“The Nissan IDS Concept heralds a very different vision of tomorrow. Even when the driver selects the Piloted Driving mode and gives the driving experience to the car, the behavior of the car (both when accelerating, braking or cornering) imitates the style and preferences of the driver himself, “says the automaker. .
Those who buy a car today usually drive it for between five and seven years until they acquire a new vehicle. “In the future, cars will change every three months,” says Claus Gruber, an expert in automotive software at the consulting firm PwC Strategy &, in an interview with DW. “They will get new functions and, of course, security features through software updates, similar to what we are used to today with smartphones and laptops.”
The engineering doctor is the co-author of a study that describes the prerequisites for the transformation to a software-based automotive industry. According to this study, software development costs for the new model series will double in the next ten years. Autonomous driving functions are the ones that generate the most costs, with 45% of the total.
The car of the future will be electric, networked and “smart” in terms of automated driving. In addition, there will be digital entertainment on board.
In today's cars there is a veritable mosaic of dozens of electronic control units, for example for the engine, air conditioning or window regulators. In the future, these individual control units will be combined into a few powerful computers known as domain controllers. “These central computers are the brain of the car and control all the functions,” explains Gruber.
The software is periodically updated from the cloud via a chip using the 5G network, as with smartphones. For this, visits to the workshops are not necessary.
New corporate culture
For the automotive industry, this evolution requires a readjustment of company culture. It's no longer enough to build high-quality vehicles, says Gruber. “We will perform more and more functions in the software. Consequently, an automobile company must also change its culture, in the way of creating the product, (evolve) towards a software company.”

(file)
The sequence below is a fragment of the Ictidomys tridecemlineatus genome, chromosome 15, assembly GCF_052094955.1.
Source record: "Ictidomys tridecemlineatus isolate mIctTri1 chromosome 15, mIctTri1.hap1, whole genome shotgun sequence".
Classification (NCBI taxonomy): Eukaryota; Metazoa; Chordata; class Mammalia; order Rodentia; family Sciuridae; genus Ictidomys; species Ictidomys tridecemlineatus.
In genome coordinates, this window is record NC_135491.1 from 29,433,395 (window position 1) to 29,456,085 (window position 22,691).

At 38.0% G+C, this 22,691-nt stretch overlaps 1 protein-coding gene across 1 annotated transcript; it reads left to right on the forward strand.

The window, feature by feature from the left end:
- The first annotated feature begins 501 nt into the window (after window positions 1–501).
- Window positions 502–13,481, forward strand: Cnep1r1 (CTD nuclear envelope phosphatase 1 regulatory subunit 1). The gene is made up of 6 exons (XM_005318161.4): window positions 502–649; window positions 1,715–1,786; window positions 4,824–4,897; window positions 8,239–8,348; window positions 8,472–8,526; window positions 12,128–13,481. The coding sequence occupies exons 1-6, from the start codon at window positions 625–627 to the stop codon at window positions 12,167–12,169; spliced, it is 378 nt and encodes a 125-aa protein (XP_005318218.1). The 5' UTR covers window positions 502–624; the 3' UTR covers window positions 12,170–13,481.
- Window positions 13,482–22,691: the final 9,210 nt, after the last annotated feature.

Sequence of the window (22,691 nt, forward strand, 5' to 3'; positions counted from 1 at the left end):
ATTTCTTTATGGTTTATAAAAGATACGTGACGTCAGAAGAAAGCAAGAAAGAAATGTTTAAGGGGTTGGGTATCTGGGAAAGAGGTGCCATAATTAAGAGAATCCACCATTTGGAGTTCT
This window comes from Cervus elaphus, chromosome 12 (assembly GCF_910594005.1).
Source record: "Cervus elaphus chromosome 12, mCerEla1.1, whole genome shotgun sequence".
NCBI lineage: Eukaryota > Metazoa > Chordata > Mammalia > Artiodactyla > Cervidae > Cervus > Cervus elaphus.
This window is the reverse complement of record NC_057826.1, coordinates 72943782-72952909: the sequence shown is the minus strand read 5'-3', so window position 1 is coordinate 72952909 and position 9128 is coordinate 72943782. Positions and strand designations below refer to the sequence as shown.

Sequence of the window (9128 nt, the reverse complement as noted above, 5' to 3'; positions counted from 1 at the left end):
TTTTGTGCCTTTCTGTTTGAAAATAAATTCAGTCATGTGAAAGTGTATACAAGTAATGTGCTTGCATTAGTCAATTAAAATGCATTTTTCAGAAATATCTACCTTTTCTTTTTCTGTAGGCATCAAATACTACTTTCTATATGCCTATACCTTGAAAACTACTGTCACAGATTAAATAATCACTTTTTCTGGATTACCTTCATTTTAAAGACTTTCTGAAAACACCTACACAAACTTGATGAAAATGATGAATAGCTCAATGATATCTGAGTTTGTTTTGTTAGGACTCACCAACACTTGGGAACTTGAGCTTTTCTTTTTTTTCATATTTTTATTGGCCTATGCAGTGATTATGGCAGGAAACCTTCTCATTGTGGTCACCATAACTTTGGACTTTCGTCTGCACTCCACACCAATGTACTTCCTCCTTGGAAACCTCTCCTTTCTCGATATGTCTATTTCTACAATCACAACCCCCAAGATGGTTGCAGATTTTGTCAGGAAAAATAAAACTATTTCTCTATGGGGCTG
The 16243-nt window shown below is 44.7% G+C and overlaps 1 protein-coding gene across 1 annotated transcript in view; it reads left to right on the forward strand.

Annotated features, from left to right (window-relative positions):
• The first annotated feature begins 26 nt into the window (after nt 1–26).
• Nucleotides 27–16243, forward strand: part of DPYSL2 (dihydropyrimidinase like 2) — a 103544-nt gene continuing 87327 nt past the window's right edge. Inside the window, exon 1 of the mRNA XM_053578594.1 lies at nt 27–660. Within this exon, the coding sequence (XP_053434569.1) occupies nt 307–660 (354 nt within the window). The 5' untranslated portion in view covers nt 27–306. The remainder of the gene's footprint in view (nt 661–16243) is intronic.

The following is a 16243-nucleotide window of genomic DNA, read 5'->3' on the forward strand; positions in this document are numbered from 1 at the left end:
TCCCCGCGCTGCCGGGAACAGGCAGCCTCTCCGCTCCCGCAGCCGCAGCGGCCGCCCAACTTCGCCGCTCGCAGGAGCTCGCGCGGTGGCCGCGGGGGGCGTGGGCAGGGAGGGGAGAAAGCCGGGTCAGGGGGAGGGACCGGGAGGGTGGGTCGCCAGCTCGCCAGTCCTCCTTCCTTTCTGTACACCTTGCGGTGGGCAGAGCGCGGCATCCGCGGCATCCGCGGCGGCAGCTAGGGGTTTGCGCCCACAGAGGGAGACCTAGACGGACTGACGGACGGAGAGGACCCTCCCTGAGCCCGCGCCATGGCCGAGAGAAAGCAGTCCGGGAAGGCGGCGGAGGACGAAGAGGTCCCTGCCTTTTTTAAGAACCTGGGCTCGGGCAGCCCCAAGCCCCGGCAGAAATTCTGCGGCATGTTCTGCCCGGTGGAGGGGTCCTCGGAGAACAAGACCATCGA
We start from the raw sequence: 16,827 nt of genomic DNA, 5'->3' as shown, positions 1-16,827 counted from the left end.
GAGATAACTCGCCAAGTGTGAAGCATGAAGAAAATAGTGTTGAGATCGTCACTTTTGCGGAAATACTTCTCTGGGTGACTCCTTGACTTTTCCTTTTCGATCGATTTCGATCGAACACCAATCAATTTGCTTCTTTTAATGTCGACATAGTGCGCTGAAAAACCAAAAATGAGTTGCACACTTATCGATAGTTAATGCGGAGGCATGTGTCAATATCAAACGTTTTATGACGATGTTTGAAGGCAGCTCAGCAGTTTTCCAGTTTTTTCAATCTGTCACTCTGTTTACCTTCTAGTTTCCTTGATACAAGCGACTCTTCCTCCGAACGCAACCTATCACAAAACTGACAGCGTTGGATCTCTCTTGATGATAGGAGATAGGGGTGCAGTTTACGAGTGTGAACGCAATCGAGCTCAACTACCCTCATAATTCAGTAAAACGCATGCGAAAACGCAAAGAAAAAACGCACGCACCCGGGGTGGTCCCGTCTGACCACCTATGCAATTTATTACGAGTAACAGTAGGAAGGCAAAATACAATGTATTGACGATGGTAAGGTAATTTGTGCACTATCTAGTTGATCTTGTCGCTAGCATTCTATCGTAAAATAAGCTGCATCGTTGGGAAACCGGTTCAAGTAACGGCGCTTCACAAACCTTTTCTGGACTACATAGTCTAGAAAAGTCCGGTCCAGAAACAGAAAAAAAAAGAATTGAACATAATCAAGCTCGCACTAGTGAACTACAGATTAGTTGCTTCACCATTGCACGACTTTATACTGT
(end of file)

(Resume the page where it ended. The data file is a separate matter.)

If a smartphone app doesn't work the way it should, it's not a big problem. However, in a car, a breakdown of this type can have dire consequences. The computer programs of vehicles in which passengers are transported must be particularly secure and resistant to malfunctions.
But since the software industry has not yet solved its problems one hundred percent, as every PC user knows from painful experience, management consultant Gruber calls for further cooperation. “The automotive industry and its suppliers must collaborate with the technology industry to jointly offer these new functions with really good quality and safety.”
A great business
One thing is clear: the companies that develop these operating systems have a big business ahead of them. Like software companies. Because margins of 50 percent or more are common in the software industry.
Automaker Tesla has already announced that it will license its automated driving software and also sell it to competitors if necessary. Its supremacy in this area may partly explain why the American automaker, with a market capitalization of about € 670 billion, is now worth more than 3 times as much as VW, Daimler and also BMW combined.
German automakers react
However, German automakers are already developing their own operating systems, some of which are already in operation. BMW is a pioneer in this regard, with its own BMW OS 7 operating system installed in new cars since 2018. Mercedes-Benz is currently designing the MB.OS platform for its cars. VW is creating a car software organization with the aim of creating its own operating system called VW.OS and also is also cooperating with Microsoft.
These kinds of collaborations are liked by software expert Claus Gruber. Because, in his opinion, the transformation of the automotive industry has to happen quickly and also will certainly be relatively expensive. “We have to gather the resources we have and the digital talent. My request to the auto industry is that they cooperate more, that they dare to work together.” Because only by working together, he said, will certainly it be possible to achieve the necessary rate. The threats are undue for only wolves.